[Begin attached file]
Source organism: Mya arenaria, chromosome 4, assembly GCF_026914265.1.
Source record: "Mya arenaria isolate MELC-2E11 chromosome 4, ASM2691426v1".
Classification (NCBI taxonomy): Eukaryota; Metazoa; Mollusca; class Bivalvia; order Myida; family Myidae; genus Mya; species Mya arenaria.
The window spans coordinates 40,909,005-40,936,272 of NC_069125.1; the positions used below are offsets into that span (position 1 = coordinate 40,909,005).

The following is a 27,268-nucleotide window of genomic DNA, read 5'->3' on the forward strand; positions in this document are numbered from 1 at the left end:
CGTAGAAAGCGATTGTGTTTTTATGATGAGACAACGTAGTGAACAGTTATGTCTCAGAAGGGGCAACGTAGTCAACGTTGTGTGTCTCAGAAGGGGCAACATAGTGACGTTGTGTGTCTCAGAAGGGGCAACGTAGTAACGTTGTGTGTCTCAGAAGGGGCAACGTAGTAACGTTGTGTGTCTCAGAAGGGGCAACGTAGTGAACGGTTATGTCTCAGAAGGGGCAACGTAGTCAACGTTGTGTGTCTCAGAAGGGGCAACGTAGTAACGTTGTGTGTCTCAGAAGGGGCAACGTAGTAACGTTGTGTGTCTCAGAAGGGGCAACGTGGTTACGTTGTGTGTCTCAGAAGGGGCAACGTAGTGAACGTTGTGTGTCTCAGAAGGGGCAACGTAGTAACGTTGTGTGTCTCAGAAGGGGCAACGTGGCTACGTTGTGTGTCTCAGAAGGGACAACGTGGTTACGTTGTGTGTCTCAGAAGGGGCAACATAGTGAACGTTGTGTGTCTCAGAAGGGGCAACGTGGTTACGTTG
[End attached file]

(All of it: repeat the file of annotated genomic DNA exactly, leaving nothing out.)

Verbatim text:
Source organism: Mya arenaria, chromosome 4, assembly GCF_026914265.1.
Source record: "Mya arenaria isolate MELC-2E11 chromosome 4, ASM2691426v1".
Classification (NCBI taxonomy): Eukaryota; Metazoa; Mollusca; class Bivalvia; order Myida; family Myidae; genus Mya; species Mya arenaria.
The window spans coordinates 40,909,005-40,936,272 of NC_069125.1; the positions used below are offsets into that span (position 1 = coordinate 40,909,005).

The following is a 27,268-nucleotide window of genomic DNA, read 5'->3' on the forward strand; positions in this document are numbered from 1 at the left end:
CGTAGAAAGCGATTGTGTTTTTATGATGAGACAACGTAGTGAACAGTTATGTCTCAGAAGGGGCAACGTAGTCAACGTTGTGTGTCTCAGAAGGGGCAACATAGTGACGTTGTGTGTCTCAGAAGGGGCAACGTAGTAACGTTGTGTGTCTCAGAAGGGGCAACGTAGTAACGTTGTGTGTCTCAGAAGGGGCAACGTAGTGAACGGTTATGTCTCAGAAGGGGCAACGTAGTCAACGTTGTGTGTCTCAGAAGGGGCAACGTAGTAACGTTGTGTGTCTCAGAAGGGGCAACGTAGTAACGTTGTGTGTCTCAGAAGGGGCAACGTGGTTACGTTGTGTGTCTCAGAAGGGGCAACGTAGTGAACGTTGTGTGTCTCAGAAGGGGCAACGTAGTAACGTTGTGTGTCTCAGAAGGGGCAACGTGGCTACGTTGTGTGTCTCAGAAGGGACAACGTGGTTACGTTGTGTGTCTCAGAAGGGGCAACATAGTGAACGTTGTGTGTCTCAGAAGGGGCAACGTGGTTACGTTG